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The Naked Rambler is a show-off - but is jail really the answer?

The Daily Mail, Thursday, October 30, 2014

It was during the darkest days of the war and the most freezing and bitter winter that one February morning , after the rawest and coldest night so far, that a grim Chief Whip asked to see Prime Minister Winston Churchill.

A Conservative MP, he confided, had been arrested the previous evening when caught naked and in a compromising position with someone else, no less nude and compromised, in the middle of icy Richmond Park. To the whip’s amazement, Churchill simply had a helpless fit of the chuckles. ‘Gad sir,’ he at length declared, ‘it makes you proud to be British…’ We have a talent for seeing the wry, even funny side of human eccentricity and human folly. But when such tolerance is incessantly tried by the humourless and vain, it fast wears thin - and yesterday even the European Court of Human Rights made plain its lack of patience with Stephen Gough.

The 55-year-old ex-Royal Marine is best known to us, of course, as the Naked Rambler and, over the past 11 years, has been arrested dozens and dozens of times, the length of the land, for hiking along the Queen’s highway in little more than hairy socks, Doc Martins and a hat. Not that he has had much time of late to enjoy the countryside - between May 2006 and October 2012, Mr Gough enjoyed all of seven days of liberty. The rest he spent in this or that nick - segregated from other prisoners as, even when doing porridge, he refuses to wear clothes. Why Mr Gough chooses to inflict the spectacle of his body on the rest of us, whether we want to see it or not, we can scarcely imagine. Brad Pitt he ain’t - in such snaps of the Naked Rambler as can be published in a family newspaper, he best resembles a badly plucked boiling-fowl. Meanwhile, his obsession has cost him his marriage, estranged him from his children, wasted the time of untold policemen and - after years and years of it - has now ceased remotely to amuse anyone.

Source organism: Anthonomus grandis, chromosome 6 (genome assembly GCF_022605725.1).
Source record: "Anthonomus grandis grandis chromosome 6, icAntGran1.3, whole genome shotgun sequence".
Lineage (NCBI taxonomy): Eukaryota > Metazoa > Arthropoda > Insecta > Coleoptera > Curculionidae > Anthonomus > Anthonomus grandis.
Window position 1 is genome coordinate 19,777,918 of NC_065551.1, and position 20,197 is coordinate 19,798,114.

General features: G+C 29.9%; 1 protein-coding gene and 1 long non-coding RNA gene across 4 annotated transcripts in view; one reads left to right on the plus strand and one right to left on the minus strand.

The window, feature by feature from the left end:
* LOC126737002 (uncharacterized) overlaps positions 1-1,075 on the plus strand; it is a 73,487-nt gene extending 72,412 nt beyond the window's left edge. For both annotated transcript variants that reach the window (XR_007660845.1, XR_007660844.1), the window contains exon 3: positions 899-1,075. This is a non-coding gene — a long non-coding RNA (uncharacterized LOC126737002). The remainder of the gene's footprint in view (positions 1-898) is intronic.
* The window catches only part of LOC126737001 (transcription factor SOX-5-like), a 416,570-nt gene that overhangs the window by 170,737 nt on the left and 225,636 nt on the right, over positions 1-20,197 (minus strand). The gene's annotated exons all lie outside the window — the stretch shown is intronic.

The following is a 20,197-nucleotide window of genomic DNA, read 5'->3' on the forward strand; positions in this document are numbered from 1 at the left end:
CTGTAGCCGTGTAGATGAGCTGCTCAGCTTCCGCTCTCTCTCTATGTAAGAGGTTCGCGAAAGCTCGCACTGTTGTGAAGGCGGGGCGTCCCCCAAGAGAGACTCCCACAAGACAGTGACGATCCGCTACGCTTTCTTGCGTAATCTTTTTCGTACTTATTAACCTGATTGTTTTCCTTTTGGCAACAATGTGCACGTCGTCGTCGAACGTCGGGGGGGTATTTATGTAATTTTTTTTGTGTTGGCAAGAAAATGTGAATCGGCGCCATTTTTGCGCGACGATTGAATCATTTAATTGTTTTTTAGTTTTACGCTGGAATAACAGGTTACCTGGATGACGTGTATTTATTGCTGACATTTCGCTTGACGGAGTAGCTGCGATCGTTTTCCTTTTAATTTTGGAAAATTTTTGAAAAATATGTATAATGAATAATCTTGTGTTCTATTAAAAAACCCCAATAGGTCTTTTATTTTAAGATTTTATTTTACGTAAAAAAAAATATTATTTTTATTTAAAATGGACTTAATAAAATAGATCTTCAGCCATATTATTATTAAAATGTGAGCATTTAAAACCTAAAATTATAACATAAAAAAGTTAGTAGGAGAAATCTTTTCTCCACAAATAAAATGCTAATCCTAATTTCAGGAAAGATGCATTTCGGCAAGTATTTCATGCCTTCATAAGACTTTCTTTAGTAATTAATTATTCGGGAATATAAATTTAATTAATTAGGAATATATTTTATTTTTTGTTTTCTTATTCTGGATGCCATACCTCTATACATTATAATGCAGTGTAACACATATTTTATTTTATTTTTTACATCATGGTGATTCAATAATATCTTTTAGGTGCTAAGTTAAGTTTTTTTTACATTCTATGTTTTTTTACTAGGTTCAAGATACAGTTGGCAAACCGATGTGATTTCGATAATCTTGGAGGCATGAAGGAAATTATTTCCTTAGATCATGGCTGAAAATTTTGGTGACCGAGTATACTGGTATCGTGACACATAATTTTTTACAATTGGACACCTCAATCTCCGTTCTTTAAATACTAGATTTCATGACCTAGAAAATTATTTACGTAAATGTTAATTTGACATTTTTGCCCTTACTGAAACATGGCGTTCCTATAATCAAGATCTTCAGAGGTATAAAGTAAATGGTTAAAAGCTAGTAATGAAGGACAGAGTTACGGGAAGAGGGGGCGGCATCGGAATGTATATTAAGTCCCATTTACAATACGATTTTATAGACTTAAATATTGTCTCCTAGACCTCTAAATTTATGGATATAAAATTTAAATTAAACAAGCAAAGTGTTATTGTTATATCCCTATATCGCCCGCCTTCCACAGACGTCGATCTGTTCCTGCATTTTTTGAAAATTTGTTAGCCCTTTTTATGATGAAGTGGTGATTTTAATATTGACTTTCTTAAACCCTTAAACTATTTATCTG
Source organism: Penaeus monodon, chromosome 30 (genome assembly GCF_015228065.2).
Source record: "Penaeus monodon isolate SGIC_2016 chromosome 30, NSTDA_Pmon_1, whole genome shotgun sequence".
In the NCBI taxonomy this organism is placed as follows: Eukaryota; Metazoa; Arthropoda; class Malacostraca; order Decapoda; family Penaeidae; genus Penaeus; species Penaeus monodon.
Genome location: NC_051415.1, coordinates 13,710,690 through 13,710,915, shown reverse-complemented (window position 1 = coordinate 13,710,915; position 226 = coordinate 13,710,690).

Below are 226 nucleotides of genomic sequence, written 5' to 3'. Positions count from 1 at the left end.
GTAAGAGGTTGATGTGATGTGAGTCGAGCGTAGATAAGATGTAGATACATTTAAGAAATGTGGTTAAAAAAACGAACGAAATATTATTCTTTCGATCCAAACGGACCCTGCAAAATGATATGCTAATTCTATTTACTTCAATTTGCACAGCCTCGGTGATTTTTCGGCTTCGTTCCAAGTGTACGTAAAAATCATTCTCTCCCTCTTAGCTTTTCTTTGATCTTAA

It is, he argues with scant coherence, all about freedom and is positively a public service to those confronted by his scraggy carcass in, say, deepest and green-wellied Perthshire. ‘I help them to confront their false beliefs about who they are,’ Gough mumbles. ‘They need someone like me to challenge them. We consider ourselves a democratic and free society but how far does that go? There’s a bigger thing at stake. I’m not sure what that is, but…’. And in the I-gotta-be-me spirit, he duly filed his moan with Strasbourg, beseeching the European Court of Human Rights to end the ‘repressive’ measures against him under the terms of Article 10, freedom of expression. Happily, the court was rather more eager to uphold the rights of, for instance, children in school playgrounds or the freedom of any of us not to be confronted involuntarily by Mr Gough’s presumably rather weathered unmentionables. ‘The applicant’s imprisonment is the consequence of his repeated violation of the criminal law in full knowledge of the consequences,’ pronounced Their European Worships after their morning bowls of hot chocolate, ‘through conduct which he knew full well not only goes against the standards of accepted public behaviour in any modern democratic society but also is liable to be alarming and morally and otherwise offensive to other, un-warned members of the public going about their ordinary business. Article 10 does not go so far as to enable individuals, even those sincerely convinced of the virtue of their own beliefs, to repeatedly impose their anti-social conduct on other, unwilling members of society  and then to claim a disproportionate interference with the exercise of their freedom of expression when the state, in its duty to protect the public from public nuisances, enforces the law…’.